What we have come to is an antiracist war of attrition waged through pink slips that pivots on the idea that bigotry is bad for business. It is a war that tacitly accepts the logic governing what scholar Jodi Melamed has described as the “formally antiracist, liberal-capitalist modernity” of the postwar United States—a logic, she argues, that is better equipped to promote “U.S. global ascendancy and leadership of transnational capitalism” than it is to bring about the end to “Western domination and capitalist exploitation” that “antiracist and anticolonial social movements had envisioned.” If bigotry is bad for business now, there is no reason to believe that it will always be.
Just as social media and appeals to corporate bottom lines can serve antiracist objectives, they can also achieve other, less tolerant ones. The National Football League’s treatment of football player Colin Kaepernick is a case in point. In August 2016, instead of standing for the national anthem, Kaepernick, citing police shootings, chose to kneel in silent protest of a system that, as he put it, “oppresses black people and people of color.” A Rasmussen poll taken in October of that same year revealed that “nearly one-third (32%) of American Adults [said] they [were] less likely to watch an NFL game because of the growing number of Black Lives Matter protests by players on the field.” As journalist Mike Ozanian has reported, this drop in viewership, accompanied by calls on social media to #BoycottNFL, caused the NFL to lose significant revenue. In September 2016, Ozanian wrote that Kaepernick’s protest was accomplishing what “the concussions, domestic violence and Deflategate could not do—drive down television ratings for the National Football League.” It is unsurprising, then, that despite his talents on the field, Kaepernick has not yet found new employment in the league.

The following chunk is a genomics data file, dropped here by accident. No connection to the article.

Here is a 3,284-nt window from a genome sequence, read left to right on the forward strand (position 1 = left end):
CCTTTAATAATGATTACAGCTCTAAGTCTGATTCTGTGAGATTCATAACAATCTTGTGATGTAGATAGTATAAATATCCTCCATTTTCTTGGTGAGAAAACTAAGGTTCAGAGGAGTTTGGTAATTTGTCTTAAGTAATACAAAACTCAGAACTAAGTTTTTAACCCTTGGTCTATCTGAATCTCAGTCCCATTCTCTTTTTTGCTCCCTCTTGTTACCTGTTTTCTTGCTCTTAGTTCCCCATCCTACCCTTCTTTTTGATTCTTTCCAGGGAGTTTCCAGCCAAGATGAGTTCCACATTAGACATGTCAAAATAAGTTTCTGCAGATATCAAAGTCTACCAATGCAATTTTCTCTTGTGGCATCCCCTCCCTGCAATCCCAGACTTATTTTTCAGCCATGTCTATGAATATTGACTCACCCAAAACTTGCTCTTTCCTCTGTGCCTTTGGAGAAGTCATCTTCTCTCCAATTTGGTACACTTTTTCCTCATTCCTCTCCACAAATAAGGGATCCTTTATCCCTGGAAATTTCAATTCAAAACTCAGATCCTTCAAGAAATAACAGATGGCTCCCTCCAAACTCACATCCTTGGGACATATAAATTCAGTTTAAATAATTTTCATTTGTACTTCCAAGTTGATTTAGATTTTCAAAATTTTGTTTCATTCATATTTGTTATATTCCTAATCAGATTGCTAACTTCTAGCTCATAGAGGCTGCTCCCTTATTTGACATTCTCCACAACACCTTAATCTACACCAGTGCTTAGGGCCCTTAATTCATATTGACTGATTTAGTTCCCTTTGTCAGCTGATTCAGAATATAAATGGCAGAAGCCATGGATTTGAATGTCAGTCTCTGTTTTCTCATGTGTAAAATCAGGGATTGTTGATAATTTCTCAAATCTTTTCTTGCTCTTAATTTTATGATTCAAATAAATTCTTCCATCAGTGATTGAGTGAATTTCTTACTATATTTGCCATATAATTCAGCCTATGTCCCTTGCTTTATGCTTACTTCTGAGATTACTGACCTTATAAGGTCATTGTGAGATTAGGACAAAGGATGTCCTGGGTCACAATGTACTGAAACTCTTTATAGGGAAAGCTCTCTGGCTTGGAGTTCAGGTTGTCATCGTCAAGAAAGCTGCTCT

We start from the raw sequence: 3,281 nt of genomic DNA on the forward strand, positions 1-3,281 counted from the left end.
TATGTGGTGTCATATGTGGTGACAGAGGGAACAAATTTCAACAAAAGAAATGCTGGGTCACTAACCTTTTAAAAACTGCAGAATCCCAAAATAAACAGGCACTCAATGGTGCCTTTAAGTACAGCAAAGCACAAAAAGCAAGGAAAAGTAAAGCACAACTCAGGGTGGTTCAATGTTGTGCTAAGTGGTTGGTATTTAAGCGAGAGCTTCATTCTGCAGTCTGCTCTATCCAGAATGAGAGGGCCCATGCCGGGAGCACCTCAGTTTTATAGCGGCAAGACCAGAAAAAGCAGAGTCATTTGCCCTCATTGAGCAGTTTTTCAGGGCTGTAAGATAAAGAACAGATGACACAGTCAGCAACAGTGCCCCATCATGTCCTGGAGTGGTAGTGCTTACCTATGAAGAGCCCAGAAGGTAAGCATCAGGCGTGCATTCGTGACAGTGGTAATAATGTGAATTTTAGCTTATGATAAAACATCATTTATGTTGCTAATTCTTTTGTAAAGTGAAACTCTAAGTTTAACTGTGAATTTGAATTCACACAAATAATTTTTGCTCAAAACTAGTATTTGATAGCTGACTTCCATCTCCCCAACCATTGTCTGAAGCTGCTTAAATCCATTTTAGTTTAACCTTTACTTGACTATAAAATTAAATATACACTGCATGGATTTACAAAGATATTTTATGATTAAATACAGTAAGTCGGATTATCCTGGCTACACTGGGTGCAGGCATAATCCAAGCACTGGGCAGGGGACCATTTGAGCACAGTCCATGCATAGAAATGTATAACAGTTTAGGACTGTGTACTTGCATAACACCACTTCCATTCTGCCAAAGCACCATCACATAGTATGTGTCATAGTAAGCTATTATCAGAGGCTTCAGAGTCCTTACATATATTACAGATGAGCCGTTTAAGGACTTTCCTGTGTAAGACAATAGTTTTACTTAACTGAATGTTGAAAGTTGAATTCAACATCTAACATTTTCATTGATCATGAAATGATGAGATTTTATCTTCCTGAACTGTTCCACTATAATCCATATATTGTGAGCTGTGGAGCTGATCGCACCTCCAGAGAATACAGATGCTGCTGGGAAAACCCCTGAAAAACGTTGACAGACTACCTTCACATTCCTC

Kaepernick’s fate, it appears, has been determined by the same forces now being called upon to punish those who participated in the Charlottesville rally, revealing the Janus-faced nature of social media and the market vis-à-vis the struggle against racial injustice.
Are the men who gathered at Charlottesville victims? Yes. But they are not victims in the sense that they claim. They are victims, instead, of their own expectations—expectations born of their belief that white racial domination would last forever. There is no reason to believe that it will. That some in the Alt-Right have resorted to acts of terrorism is, perhaps, evidence of its decline. It is becoming more difficult, it seems, to hold the wolf by its ears.
What might be most unsettling, however, is that the end of white racial domination will not necessarily provide a remedy for the inequities produced by it. It could deepen them. One of the major challenges of our time, then, in the face of so much uncertainty, is to be unafraid and to refuse to surrender our sense of right and wrong to the cold calculus and machinery of the market. More often than not, the market has proven to be a poor and unreliable moral arbiter.Copyright © AAIHS. May not be reprinted without permission.